Gum Recession: Symptoms And Treatments

Posted on: 9 March 2022

Gum recession, also called receding gums, refers to when your gum tissue pulls away from your teeth. This can cause pockets to develop between the gum tissue and your teeth, causing an infection as a result of trapped bacteria. Gum recession may be caused by periodontal disease, inadequate dental care, cigarette smoking, hormonal changes such as those seen in menopause and pregnancy, and grinding your teeth.

If gum recession is not treated, complications such as tooth loss may occur. While early-stage gum recession may be asymptomatic, signs and symptoms may be more obvious as it progresses. Here are some symptoms of gum recession and some treatment options your family dentistry services professional may recommend.

Symptoms Of Gum Recession

As gum recession progresses, your teeth may look longer because your gum tissue is pulling away from them. You may also develop sensitive or painful teeth as a result of root exposure. Tooth loss may also occur in severe cases. The primary cause of tooth loss in people who have gum recession is bacterial invasion into the periodontal pockets.

When bacteria invade the pockets, infections develop, damaging the soft tissue and weakening the underlying bones of your teeth. At the first sign of periodontal infection such as painful gums, gingival bleeding, a bad taste in your mouth, or drainage seeping out of your gums, visit your dentist so that a treatment plan can be implemented.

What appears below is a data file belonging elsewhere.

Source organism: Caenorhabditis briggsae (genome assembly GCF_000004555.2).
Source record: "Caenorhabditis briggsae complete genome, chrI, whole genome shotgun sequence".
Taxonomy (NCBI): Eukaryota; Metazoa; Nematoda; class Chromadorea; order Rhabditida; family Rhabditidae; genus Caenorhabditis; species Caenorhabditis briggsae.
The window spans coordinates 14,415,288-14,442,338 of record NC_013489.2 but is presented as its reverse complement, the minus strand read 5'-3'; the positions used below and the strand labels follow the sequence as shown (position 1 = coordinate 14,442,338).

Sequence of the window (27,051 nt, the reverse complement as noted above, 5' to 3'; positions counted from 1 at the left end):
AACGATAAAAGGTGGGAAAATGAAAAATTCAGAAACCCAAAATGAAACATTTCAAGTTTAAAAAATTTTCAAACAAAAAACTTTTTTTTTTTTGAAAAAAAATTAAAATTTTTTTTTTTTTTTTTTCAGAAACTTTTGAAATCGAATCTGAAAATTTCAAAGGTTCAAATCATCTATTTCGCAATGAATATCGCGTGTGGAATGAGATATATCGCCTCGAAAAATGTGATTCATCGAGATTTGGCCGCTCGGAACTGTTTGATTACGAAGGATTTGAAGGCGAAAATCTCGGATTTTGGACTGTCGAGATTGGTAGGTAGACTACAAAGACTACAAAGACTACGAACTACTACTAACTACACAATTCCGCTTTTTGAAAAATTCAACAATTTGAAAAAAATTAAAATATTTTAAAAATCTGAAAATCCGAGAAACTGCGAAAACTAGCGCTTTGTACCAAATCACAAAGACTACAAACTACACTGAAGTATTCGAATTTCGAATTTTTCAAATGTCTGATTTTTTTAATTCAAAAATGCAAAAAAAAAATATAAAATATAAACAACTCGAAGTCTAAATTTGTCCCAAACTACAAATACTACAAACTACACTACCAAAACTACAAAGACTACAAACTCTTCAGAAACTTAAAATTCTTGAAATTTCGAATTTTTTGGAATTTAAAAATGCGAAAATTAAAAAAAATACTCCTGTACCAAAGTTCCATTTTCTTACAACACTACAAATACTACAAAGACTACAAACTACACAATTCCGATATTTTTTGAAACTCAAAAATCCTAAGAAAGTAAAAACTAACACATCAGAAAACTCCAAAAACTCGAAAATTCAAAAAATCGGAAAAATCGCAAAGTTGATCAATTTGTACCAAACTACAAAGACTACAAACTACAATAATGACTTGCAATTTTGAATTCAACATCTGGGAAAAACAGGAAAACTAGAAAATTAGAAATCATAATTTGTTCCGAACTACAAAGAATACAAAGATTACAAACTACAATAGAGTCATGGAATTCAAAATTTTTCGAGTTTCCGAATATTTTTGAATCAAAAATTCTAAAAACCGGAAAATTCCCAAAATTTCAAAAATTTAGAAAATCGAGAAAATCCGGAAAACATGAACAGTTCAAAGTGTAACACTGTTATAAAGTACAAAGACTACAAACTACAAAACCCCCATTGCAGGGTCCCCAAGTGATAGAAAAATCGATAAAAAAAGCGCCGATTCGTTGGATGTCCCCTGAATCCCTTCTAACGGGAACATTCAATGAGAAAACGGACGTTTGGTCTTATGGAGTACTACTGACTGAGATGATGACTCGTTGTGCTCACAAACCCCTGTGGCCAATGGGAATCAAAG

Treatment For Receding Gums

At the first sign of receding gums, your family dentistry services provider will recommend that you maintain a strict regimen of oral hygiene care. In addition to at-home brushing and flossing, getting regular professional teeth cleanings will also help improve the health of your gums so that the pockets can heal.

If you have an infection, antimicrobial oral rinses or antibiotics will be prescribed to eliminate the infection-causing microorganisms, which will further promote healing. If these treatment options are ineffective at managing your receding gums, then your dentist may recommend a deep cleaning treatment called a scaling and planing procedure.

During a scaling and planing procedure, your dentist removes hardened plaque and calculus from under the gumline. After the calculus and plaque have been removed, the exposed roots of your teeth will be smoothed so that infection-causing bacteria will be less likely to adhere to them. In extreme cases of gum recession, your family dentist may refer you to a gum specialist known as a periodontist for further treatment such as gum surgery.

If your gums are receding, see your dentist as soon as possible. When gum recession is treated early on, complications such as infection and tooth loss may be less likely to develop.

If you need family dentistry services, reach out to a dentist near you.